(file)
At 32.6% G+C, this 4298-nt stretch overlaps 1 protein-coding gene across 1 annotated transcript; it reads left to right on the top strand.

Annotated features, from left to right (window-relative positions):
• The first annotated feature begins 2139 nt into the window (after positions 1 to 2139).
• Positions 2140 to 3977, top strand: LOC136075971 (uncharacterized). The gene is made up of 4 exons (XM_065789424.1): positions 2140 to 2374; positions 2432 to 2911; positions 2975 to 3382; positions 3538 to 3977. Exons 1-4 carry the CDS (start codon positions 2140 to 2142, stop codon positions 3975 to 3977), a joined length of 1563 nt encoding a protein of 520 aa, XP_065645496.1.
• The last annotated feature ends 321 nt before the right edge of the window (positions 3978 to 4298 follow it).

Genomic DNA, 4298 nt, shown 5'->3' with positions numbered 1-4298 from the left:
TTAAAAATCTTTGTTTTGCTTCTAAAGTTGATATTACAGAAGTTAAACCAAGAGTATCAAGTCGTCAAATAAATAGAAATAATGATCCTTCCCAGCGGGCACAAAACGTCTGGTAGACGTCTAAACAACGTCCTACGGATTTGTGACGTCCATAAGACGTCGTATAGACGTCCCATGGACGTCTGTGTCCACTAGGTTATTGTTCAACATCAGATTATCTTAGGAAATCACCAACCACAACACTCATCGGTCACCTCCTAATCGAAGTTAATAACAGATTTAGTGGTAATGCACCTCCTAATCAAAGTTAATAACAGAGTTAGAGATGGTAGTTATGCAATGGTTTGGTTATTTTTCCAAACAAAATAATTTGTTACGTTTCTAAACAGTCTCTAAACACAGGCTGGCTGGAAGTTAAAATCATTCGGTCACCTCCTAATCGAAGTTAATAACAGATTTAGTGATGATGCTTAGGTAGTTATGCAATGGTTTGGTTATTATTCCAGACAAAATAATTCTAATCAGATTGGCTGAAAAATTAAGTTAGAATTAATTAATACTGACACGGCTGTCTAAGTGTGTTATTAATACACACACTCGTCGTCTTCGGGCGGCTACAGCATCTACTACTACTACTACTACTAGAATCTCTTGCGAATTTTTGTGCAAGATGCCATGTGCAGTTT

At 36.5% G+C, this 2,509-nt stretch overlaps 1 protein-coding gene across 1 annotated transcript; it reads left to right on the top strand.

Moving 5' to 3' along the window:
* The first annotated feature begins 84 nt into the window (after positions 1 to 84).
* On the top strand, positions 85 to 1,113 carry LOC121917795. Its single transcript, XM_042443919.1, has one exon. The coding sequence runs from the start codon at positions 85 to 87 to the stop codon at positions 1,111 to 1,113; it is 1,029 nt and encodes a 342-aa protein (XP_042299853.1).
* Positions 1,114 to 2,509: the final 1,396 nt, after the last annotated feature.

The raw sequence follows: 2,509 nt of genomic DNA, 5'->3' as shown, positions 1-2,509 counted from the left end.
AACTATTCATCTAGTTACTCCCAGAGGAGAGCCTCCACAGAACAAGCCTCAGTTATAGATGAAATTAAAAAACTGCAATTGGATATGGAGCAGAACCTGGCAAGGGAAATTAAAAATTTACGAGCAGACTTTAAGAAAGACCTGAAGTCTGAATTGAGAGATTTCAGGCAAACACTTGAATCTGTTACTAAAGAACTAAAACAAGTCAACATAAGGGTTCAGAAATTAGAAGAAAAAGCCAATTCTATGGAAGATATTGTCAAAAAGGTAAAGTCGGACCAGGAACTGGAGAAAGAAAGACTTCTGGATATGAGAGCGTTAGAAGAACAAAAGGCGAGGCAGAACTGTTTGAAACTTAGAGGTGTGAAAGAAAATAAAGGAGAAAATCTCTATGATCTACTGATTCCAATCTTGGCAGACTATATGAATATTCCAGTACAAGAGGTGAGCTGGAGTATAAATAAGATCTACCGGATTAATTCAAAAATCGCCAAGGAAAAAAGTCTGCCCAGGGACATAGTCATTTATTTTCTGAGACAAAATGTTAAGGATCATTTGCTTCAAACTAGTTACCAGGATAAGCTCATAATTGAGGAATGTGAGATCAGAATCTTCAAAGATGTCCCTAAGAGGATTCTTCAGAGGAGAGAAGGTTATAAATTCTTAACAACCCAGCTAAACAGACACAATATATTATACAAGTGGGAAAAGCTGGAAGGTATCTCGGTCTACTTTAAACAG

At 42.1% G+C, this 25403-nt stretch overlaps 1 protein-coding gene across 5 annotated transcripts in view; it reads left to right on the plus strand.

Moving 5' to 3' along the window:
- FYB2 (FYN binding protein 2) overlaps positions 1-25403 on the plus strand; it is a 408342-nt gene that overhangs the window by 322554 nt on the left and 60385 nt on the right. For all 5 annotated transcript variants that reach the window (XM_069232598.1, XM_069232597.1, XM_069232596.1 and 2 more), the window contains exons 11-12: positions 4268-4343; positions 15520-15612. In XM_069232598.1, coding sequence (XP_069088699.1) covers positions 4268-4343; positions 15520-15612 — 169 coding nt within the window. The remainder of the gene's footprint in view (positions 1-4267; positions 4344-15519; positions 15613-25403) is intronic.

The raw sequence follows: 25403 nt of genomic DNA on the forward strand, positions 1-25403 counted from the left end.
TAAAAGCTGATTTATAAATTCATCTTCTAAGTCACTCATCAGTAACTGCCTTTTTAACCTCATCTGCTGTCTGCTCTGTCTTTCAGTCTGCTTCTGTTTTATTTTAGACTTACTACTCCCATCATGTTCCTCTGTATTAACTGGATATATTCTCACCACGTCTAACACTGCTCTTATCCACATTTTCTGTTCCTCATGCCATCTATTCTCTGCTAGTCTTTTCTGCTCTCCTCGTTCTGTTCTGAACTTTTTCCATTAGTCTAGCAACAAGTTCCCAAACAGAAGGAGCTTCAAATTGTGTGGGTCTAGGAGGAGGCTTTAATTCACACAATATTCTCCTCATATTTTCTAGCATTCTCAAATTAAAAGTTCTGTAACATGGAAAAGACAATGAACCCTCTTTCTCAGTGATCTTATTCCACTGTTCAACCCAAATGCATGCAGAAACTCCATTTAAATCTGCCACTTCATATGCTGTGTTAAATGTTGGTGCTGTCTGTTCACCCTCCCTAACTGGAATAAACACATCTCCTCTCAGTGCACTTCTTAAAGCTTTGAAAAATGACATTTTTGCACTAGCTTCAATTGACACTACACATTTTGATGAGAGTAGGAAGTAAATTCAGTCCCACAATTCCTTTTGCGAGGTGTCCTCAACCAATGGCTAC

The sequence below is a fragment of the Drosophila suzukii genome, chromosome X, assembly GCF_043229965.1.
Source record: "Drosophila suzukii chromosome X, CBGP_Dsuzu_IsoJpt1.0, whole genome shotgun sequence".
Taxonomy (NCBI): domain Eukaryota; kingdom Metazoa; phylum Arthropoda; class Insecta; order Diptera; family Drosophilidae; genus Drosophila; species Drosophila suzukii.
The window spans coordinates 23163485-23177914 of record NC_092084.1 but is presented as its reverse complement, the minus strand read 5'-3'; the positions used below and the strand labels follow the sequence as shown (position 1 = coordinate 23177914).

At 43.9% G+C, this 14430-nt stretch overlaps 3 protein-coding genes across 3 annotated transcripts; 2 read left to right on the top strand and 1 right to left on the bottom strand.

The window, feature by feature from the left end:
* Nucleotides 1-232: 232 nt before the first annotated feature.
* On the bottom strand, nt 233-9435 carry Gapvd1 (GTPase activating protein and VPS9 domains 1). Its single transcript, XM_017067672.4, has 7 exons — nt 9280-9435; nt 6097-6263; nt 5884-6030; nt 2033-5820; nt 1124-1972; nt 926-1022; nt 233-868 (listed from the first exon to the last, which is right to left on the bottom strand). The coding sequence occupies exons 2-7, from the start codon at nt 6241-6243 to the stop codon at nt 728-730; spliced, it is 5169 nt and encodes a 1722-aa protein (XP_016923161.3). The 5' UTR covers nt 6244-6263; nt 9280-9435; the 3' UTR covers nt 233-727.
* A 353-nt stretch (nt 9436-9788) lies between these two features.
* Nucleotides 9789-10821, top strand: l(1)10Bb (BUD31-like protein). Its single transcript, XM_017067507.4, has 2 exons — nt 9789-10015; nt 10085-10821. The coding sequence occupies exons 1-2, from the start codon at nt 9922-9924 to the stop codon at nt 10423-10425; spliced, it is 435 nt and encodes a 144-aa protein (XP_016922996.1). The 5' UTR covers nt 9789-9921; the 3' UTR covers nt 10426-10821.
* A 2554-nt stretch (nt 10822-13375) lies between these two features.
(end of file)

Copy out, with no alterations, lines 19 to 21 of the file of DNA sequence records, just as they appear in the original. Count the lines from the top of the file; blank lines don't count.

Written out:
TAAAAGCTGATTTATAAATTCATCTTCTAAGTCACTCATCAGTAACTGCCTTTTTAACCTCATCTGCTGTCTGCTCTGTCTTTCAGTCTGCTTCTGTTTTATTTTAGACTTACTACTCCCATCATGTTCCTCTGTATTAACTGGATATATTCTCACCACGTCTAACACTGCTCTTATCCACATTTTCTGTTCCTCATGCCATCTATTCTCTGCTAGTCTTTTCTGCTCTCCTCGTTCTGTTCTGAACTTTTTCCATTAGTCTAGCAACAAGTTCCCAAACAGAAGGAGCTTCAAATTGTGTGGGTCTAGGAGGAGGCTTTAATTCACACAATATTCTCCTCATATTTTCTAGCATTCTCAAATTAAAAGTTCTGTAACATGGAAAAGACAATGAACCCTCTTTCTCAGTGATCTTATTCCACTGTTCAACCCAAATGCATGCAGAAACTCCATTTAAATCTGCCACTTCATATGCTGTGTTAAATGTTGGTGCTGTCTGTTCACCCTCCCTAACTGGAATAAACACATCTCCTCTCAGTGCACTTCTTAAAGCTTTGAAAAATGACATTTTTGCACTAGCTTCAATTGACACTACACATTTTGATGAGAGTAGGAAGTAAATTCAGTCCCACAATTCCTTTTGCGAGGTGTCCTCAACCAATGGCTAC

The sequence below is a fragment of the Drosophila suzukii genome, chromosome X, assembly GCF_043229965.1.
Source record: "Drosophila suzukii chromosome X, CBGP_Dsuzu_IsoJpt1.0, whole genome shotgun sequence".